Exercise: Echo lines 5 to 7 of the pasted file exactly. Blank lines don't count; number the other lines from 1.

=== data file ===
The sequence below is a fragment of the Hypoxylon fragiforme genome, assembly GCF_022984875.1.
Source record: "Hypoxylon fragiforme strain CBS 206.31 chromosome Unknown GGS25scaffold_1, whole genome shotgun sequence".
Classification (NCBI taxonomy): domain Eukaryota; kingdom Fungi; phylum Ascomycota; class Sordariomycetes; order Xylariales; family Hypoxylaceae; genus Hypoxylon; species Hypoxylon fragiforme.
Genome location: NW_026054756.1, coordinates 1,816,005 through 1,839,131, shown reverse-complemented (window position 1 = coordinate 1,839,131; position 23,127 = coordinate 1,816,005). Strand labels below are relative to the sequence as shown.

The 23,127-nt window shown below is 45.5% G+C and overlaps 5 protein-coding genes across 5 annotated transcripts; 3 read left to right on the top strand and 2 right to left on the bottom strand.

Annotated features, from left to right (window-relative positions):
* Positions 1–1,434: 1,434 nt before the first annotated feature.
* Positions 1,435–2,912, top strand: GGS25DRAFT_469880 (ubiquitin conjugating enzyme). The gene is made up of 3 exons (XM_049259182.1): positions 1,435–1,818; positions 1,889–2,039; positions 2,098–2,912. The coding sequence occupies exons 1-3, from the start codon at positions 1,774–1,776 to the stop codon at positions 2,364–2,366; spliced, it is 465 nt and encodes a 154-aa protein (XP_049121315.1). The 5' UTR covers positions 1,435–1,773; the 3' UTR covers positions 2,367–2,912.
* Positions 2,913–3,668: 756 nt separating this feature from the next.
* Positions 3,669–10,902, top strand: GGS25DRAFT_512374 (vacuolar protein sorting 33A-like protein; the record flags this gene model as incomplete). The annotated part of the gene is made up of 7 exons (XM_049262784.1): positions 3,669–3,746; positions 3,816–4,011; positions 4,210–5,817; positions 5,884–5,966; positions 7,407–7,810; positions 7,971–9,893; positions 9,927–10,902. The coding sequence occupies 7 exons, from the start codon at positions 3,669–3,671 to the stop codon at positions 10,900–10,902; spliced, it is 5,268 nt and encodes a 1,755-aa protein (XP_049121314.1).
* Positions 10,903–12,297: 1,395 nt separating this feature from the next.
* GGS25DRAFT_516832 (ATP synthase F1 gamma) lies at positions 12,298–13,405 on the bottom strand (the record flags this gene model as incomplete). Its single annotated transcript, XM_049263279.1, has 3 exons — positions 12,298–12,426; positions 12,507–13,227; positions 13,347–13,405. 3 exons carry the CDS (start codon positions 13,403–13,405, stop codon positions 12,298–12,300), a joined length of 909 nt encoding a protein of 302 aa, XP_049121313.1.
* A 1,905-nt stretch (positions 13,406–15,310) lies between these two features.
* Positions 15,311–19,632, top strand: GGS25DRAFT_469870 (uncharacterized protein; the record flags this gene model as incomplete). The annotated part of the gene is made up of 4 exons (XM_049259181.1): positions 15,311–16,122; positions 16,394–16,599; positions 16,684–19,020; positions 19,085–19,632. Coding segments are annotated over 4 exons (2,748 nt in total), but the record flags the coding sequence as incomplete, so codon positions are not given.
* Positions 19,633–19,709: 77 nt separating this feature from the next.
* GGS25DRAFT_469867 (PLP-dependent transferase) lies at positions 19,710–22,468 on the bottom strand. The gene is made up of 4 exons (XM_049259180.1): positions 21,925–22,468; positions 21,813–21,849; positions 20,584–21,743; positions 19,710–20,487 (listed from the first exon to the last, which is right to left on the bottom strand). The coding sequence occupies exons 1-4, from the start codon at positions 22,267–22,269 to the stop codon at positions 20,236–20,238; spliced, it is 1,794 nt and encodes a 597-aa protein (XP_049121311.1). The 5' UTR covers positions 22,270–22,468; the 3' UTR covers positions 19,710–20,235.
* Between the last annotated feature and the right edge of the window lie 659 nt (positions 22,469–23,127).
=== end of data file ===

The 23,127-nt window shown below is 45.5% G+C and overlaps 5 protein-coding genes across 5 annotated transcripts; 3 read left to right on the top strand and 2 right to left on the bottom strand.

Annotated features, from left to right (window-relative positions):
* Positions 1–1,434: 1,434 nt before the first annotated feature.